26. 26. 26 In the U.S.: a roleless old age • Few meaningful, generative roles • Switch from work roles to retirement can mean: – loss of social connectedness, cognitive stimulation, meaning and purpose; – possibly decreased physical activity; – decreased structured activities
  27. 27. 27 WHAT we DO Matters with aging: Improving Health Outcomes • Physical Activity • Cognitive Activity • Social engagement: – Social networks and support; loneliness – Structured activities – Meaningful, productive roles – Leaving a legacy
  28. 28. 28 Social Infrastructure 2.The social organization that enables social capital to develop and makes it normative
  29. 29. 29 Capabilities of Older Adults are Untapped  Most highly educated older adults in the history of the world  Time, experience, patience, wisdom  Problem solving creativity  Wanting to leave the world a better place: “if not now, when?”
  30. 30. 30 Parallel issues in an aging society • Profound societal unmet needs • Aging viewed in terms of needs/deficits, without benefits; – Rolelessness of aging • Can we address both simultaneously? – develop new, meaningful, roles and responsibilities for older adults in an aging society? – design for health promotion? – Promote a win-win: for society, for older adults
  31. 31. 31 WHAT IF WE COULD CREATE NEW, MEANINGFUL, GENERATIVE WAYS FOR PEOPLE TO STAY ENGAGED AFTER RETIREMENT - AND DESIGN THEM TO INCREASE PHYSICAL, COGNITIVE AND SOCIAL CONNECTION AND ACTIVITY? A WIN-WIN: TARGET ROLES TO SOCIETAL UNMET NEEDS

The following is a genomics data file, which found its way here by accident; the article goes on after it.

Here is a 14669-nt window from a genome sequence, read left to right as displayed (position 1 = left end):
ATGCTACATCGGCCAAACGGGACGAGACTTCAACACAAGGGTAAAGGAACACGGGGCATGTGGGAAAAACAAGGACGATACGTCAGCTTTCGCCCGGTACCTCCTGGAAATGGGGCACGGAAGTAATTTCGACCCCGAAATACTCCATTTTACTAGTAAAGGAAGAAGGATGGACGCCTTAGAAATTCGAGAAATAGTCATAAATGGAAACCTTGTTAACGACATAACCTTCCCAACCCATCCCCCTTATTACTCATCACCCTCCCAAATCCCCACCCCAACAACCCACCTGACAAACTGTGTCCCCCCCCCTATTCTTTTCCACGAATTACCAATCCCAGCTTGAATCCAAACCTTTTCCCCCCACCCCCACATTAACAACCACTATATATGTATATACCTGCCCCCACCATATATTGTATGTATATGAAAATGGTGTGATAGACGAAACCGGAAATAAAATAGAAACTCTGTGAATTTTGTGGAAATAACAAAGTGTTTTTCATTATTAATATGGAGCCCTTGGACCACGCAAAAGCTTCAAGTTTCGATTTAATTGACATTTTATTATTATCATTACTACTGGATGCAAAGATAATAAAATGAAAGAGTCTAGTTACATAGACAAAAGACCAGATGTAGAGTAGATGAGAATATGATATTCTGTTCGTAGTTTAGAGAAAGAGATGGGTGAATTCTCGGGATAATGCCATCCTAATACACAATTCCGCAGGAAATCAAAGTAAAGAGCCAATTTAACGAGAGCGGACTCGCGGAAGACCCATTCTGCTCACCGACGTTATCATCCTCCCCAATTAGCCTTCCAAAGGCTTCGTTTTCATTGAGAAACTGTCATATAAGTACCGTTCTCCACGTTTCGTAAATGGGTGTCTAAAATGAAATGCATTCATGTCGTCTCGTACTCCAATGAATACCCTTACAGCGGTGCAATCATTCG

32. 32. 32 Rx?
  33. 33. 33 One Model for such a Win-Win: Experience Corps • High intensity volunteering for older adults • High impact roles in public elementary schools improving outcomes for children • Critical mass of older adults: – Shift outcomes for schools – Force for social benefit – Social networks and friendships • Health promotion program embedded • Fried 2004 • Fried et al, 2004
  34. 34. 34 Baltimore Sun, 06/11/06 by Joe Polazzolo – Sun Reporter
  35. 35. 35 The Experience Corps: Evidence-Based Model  Who: Volunteers 60 and older  Where: Serve in public elementary schools: K-3  How: Meaningful roles; important unmet needs  High intensity: 15 hours per week  Sustained dose: full school year  Critical mass, teams in each school  Reimbursement: Monthly stipend to reimburse for expenses  Health behaviors: physical, social and cognitive activity  Diversity: older adults of varied backgrounds, skills Freedman and Fried; Experience Corps monograph, 1997 Fried LP et al 2004, J Urb Health